Elvis on Tour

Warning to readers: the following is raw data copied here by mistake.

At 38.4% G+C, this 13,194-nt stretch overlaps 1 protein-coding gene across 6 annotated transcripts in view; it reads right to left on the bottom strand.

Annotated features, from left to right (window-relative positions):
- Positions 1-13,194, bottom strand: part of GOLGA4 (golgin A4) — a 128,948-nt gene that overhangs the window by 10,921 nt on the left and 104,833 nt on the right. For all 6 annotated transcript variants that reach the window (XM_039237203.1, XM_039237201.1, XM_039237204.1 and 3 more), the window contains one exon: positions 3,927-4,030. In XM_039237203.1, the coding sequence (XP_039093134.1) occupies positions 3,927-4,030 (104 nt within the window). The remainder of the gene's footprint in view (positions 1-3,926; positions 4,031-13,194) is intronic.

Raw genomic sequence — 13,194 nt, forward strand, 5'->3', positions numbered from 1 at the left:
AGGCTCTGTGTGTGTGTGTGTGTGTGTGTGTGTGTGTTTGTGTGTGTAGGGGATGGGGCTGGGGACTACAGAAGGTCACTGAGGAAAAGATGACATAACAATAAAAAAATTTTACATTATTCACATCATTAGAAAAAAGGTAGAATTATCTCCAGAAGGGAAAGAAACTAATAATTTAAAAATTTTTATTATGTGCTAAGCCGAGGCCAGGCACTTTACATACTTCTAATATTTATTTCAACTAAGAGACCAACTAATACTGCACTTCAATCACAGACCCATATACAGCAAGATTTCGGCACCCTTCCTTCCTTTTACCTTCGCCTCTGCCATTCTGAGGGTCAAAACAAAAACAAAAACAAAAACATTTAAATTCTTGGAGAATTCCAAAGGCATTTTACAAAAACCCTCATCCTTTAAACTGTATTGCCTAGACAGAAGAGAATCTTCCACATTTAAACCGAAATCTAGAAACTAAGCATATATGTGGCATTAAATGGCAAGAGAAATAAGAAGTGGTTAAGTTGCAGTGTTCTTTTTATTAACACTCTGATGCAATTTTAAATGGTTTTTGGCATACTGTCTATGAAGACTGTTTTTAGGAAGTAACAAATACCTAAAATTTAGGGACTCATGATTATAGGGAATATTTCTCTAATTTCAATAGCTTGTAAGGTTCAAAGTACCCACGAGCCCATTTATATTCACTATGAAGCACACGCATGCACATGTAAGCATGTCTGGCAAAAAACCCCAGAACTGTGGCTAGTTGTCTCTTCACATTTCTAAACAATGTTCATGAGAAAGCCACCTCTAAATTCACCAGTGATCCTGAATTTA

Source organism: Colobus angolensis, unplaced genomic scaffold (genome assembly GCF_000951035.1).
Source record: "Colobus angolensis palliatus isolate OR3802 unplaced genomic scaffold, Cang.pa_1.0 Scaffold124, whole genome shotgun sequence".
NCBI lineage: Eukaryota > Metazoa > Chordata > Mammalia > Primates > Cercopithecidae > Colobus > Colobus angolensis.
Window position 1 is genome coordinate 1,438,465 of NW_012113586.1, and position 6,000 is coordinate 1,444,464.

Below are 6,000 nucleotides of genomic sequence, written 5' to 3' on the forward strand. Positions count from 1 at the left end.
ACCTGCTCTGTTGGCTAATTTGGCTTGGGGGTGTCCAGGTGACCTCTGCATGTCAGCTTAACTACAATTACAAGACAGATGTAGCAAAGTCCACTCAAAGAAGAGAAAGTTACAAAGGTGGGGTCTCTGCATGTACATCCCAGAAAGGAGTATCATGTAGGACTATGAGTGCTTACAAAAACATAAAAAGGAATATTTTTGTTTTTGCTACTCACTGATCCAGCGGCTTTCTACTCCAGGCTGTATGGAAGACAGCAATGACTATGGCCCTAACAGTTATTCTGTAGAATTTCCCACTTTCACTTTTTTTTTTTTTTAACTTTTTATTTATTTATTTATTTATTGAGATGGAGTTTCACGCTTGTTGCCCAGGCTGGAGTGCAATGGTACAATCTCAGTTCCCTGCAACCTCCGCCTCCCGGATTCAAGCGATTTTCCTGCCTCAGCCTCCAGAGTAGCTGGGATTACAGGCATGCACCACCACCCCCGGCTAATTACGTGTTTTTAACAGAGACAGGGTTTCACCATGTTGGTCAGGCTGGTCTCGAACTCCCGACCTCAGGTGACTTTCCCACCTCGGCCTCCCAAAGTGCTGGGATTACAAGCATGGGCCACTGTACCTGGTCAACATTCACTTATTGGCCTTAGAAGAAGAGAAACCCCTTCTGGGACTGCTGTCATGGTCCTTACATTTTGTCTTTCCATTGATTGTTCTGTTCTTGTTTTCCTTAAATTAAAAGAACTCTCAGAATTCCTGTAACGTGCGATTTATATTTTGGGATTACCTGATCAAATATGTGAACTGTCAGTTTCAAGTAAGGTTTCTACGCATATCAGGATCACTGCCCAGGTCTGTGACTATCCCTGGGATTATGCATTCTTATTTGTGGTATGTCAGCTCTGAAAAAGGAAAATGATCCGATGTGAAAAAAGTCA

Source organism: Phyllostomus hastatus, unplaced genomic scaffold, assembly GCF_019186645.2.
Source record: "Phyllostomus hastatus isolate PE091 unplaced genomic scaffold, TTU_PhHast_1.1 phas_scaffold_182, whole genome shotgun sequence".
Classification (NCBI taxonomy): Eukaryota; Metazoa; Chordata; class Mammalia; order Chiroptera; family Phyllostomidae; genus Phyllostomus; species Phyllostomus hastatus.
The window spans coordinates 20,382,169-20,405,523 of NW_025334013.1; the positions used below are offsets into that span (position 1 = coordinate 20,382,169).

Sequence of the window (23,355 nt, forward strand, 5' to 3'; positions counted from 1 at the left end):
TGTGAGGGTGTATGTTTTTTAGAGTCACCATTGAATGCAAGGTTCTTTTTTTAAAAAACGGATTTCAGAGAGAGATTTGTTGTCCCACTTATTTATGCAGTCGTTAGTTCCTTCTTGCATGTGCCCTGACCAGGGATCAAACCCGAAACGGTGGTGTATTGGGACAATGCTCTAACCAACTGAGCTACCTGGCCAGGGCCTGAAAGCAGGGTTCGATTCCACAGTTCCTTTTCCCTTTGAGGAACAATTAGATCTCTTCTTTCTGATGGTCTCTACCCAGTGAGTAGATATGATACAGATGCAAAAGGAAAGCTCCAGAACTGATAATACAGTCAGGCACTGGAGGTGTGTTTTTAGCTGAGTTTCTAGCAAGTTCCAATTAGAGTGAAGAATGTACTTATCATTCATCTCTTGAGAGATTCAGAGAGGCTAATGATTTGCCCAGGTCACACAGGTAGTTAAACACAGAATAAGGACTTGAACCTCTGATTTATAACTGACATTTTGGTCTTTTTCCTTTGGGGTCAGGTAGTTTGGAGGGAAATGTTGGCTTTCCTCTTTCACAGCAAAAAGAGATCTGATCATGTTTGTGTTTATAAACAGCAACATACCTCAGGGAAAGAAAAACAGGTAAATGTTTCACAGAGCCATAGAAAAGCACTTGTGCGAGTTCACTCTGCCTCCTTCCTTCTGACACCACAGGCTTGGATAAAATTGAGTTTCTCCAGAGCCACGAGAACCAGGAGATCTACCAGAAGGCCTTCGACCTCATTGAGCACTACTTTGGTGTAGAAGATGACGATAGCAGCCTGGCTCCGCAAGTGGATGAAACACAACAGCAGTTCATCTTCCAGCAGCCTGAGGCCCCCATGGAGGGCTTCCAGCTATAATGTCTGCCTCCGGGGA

Elvis on Tour (12/20/12) TCM (1972 **1/2) Directed by Robert Abel and Pierre Adidge, starring Elvis Presley. Early 1970s Concert and behind-the-scenes footage is presented in a Woodstock-style split-screen format. This music documentary was a follow-up to Elvis: That’s the Way It Is (1970), and it actually won a Golden Globe award for best documentary. Though primarily a concert film, it painted an interesting portrait of Elvis as a spiritual man, one who sang gospel songs through the night and into the early morning. The film also attempted to frame the early 1970s Elvis against the backdrop of his early success, and to that end it included a lesser-seen 1956 Presley performance on The Ed Sullivan Show. Tour cities featured in the film were Hampton Roads, Richmond and Roanoke, Virginia; Greensboro, North Carolina; San Antonio, Texas and Dayton, Ohio. Watching Elvis on Tour, I couldn’t help but think about an Elvis concert I attended in the mid-1970s with my mother and grandmother. Though my memories are somewhat fuzzy, the concert I attended at the Omaha Civic Auditorium was very similar.Elvis aside, the production featured a couple of other notables: Its director Robert Abel (who died in 2001) went on to found Robert Abel and Associates, which produced some of the earliest commercial computer animation. In addition, a guy named Martin Scorsese was credited as “montage supervisor.”